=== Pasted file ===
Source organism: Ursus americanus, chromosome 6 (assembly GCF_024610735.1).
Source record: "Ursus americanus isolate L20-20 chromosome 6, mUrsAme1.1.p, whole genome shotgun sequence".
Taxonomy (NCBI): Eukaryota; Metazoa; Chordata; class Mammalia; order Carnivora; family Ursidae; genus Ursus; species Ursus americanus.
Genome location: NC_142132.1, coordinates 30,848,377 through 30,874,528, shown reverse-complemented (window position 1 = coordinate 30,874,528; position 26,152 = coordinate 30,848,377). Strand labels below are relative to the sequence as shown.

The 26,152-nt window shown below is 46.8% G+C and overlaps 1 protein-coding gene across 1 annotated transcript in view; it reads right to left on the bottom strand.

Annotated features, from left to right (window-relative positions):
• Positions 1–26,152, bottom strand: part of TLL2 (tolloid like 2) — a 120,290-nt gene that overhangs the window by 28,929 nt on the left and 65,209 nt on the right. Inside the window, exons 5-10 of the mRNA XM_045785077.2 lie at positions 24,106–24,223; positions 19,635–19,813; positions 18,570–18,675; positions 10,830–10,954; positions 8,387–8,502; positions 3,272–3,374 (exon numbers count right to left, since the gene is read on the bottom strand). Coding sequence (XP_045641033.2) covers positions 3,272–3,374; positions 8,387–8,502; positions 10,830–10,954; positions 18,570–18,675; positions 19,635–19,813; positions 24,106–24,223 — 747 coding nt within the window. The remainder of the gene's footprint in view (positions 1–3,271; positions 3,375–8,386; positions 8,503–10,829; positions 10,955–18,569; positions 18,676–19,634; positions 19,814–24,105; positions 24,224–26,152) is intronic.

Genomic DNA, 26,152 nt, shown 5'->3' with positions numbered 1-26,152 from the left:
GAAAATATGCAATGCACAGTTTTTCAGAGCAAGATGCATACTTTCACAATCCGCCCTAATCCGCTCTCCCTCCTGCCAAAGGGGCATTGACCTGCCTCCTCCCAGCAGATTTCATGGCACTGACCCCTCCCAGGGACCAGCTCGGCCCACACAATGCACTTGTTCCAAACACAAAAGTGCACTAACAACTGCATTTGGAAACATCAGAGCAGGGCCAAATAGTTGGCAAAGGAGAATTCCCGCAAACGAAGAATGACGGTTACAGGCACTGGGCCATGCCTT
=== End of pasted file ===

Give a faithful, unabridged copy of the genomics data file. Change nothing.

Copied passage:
Source organism: Ursus americanus, chromosome 6 (assembly GCF_024610735.1).
Source record: "Ursus americanus isolate L20-20 chromosome 6, mUrsAme1.1.p, whole genome shotgun sequence".
Taxonomy (NCBI): Eukaryota; Metazoa; Chordata; class Mammalia; order Carnivora; family Ursidae; genus Ursus; species Ursus americanus.
Genome location: NC_142132.1, coordinates 30,848,377 through 30,874,528, shown reverse-complemented (window position 1 = coordinate 30,874,528; position 26,152 = coordinate 30,848,377). Strand labels below are relative to the sequence as shown.

The 26,152-nt window shown below is 46.8% G+C and overlaps 1 protein-coding gene across 1 annotated transcript in view; it reads right to left on the bottom strand.

Annotated features, from left to right (window-relative positions):
• Positions 1–26,152, bottom strand: part of TLL2 (tolloid like 2) — a 120,290-nt gene that overhangs the window by 28,929 nt on the left and 65,209 nt on the right. Inside the window, exons 5-10 of the mRNA XM_045785077.2 lie at positions 24,106–24,223; positions 19,635–19,813; positions 18,570–18,675; positions 10,830–10,954; positions 8,387–8,502; positions 3,272–3,374 (exon numbers count right to left, since the gene is read on the bottom strand). Coding sequence (XP_045641033.2) covers positions 3,272–3,374; positions 8,387–8,502; positions 10,830–10,954; positions 18,570–18,675; positions 19,635–19,813; positions 24,106–24,223 — 747 coding nt within the window. The remainder of the gene's footprint in view (positions 1–3,271; positions 3,375–8,386; positions 8,503–10,829; positions 10,955–18,569; positions 18,676–19,634; positions 19,814–24,105; positions 24,224–26,152) is intronic.

Genomic DNA, 26,152 nt, shown 5'->3' with positions numbered 1-26,152 from the left:
GAAAATATGCAATGCACAGTTTTTCAGAGCAAGATGCATACTTTCACAATCCGCCCTAATCCGCTCTCCCTCCTGCCAAAGGGGCATTGACCTGCCTCCTCCCAGCAGATTTCATGGCACTGACCCCTCCCAGGGACCAGCTCGGCCCACACAATGCACTTGTTCCAAACACAAAAGTGCACTAACAACTGCATTTGGAAACATCAGAGCAGGGCCAAATAGTTGGCAAAGGAGAATTCCCGCAAACGAAGAATGACGGTTACAGGCACTGGGCCATGCCTT